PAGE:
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Cain Takes a Page Out of Palin’s Book

In a Republican presidential field that is low on personality Herman Cain is an entertaining diversion. The pizza magnate has a charismatic style and is a good speaker. He also knows a few things about the foolishness of government intervention into the marketplace. But it appears that he is reading out of Sarah Palin’s playbook when it comes to coping with his shortcomings.

In a profile of the candidate in yesterday’s Washington Post, Cain says that those who have had the temerity to point out his almost complete ignorance about foreign affairs and security policy (not an unimportant point to make about someone who aspires to be commander-in-chief), like conservative columnist Charles Krauthammer are a manifestation of the of the gulf “between the establishment and the “real world.” This is the same defense of her lack of seriousness that was made by Sarah Palin in December when she too criticized the sage Krauthammer for expecting her to be “hoity toity.”

Populism is an interesting tactic to use against out of touch Washington liberals but it doesn’t work when candidates employ it as a defense of ignorance. Krauthammer is as far from official Washington’s idea of conventional wisdom as either Cain or Palin. But he is spot on when it comes to spotting candidates who lack not only the qualifications to deal with serious issues but the ability to even fake it.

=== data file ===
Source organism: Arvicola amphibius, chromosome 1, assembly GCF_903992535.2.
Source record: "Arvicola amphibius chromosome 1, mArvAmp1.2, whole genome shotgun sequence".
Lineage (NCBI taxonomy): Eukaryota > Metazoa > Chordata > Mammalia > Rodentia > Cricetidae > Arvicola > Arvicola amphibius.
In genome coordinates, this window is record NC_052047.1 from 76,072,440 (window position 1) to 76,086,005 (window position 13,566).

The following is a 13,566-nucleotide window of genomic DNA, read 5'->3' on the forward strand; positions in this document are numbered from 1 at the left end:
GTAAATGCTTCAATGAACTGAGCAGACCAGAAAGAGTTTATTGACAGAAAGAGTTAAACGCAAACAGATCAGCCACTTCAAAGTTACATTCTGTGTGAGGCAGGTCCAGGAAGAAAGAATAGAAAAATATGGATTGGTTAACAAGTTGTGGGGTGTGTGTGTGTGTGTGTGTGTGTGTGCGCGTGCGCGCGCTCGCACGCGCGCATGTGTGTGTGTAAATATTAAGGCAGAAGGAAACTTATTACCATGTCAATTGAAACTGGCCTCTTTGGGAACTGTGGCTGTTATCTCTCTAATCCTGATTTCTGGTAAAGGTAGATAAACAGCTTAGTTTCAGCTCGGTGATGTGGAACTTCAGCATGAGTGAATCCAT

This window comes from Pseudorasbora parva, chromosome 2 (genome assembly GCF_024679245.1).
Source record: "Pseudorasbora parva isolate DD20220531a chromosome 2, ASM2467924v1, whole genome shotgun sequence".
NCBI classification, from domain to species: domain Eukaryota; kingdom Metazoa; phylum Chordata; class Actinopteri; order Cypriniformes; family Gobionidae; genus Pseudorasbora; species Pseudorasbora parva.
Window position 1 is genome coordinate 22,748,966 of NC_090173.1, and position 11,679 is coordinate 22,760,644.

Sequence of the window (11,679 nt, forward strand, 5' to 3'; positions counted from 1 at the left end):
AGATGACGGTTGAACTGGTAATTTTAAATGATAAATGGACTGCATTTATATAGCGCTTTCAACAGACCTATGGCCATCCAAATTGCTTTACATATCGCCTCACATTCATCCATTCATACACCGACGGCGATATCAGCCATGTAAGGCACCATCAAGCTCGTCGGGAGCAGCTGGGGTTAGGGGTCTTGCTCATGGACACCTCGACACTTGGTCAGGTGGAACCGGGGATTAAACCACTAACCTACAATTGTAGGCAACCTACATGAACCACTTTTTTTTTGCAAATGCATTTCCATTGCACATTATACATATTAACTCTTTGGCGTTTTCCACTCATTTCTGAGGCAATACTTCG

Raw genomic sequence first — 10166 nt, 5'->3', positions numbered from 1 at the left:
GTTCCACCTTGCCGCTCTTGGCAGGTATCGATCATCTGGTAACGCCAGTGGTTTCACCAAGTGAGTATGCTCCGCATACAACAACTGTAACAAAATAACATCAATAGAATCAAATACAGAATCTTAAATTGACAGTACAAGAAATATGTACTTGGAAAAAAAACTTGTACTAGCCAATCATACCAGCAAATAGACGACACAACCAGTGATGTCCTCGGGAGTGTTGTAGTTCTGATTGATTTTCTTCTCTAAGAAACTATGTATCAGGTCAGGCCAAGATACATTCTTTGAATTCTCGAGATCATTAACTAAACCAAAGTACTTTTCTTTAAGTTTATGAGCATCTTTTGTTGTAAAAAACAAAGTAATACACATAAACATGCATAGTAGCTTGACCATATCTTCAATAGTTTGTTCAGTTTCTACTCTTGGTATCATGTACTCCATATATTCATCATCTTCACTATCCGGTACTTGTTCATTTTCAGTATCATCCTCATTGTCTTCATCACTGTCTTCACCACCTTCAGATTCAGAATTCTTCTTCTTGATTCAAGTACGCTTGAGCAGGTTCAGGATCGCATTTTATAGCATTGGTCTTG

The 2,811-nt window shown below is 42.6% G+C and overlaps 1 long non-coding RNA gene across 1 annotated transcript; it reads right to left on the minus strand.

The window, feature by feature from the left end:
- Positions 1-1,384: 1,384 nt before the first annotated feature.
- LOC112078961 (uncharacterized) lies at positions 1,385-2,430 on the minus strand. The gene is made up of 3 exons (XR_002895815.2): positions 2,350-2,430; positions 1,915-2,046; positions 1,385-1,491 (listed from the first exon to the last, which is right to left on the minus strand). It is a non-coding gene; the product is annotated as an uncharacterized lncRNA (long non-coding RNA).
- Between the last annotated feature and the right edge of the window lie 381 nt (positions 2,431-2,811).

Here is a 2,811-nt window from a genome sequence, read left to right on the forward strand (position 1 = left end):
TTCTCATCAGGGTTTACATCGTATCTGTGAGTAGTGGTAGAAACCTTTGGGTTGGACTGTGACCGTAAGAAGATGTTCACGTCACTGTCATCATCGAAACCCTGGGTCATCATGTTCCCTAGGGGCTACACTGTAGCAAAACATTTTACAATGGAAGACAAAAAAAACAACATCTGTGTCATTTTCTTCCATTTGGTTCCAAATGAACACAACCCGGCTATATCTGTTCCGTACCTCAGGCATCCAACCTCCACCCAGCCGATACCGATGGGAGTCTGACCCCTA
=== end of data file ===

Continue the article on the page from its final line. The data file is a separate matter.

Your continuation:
Cain is an obvious example of the latter. In the Post profile, he attempts to excuse his astonishing gaffe in which he revealed that he had no idea what the “right of return” meant in Middle East politics when asked about it by Chris Wallace on Fox News:

“It would have helped if he would have said Palestinian right of return,” said Cain, adding, “Return to the bar? Return home?” Cain said he was focused in the interview on pronouncing Benjamin Netanyahu’s “name right.” He is currently reading a book on Israel.

Does he think that is supposed to reassure us that he has the faintest idea of what he’s talking about? He also stands by his comment in the first GOP presidential debate in South Carolina in which he said he had no opinion about the future conduct of the war in Afghanistan but would “listen to experts.” He says he’ll let the country know what he plans to do sometime between Election Day in 2012 and his inauguration!

If Sarah Palin runs, we may get a more full-blown test of the efficacy of using populism as cover for a lack of attention to the hard-core details of issues and presidential demeanor. But until that happens, we’ll just have to content ourselves with catching up with Herman Cain’s reading list.



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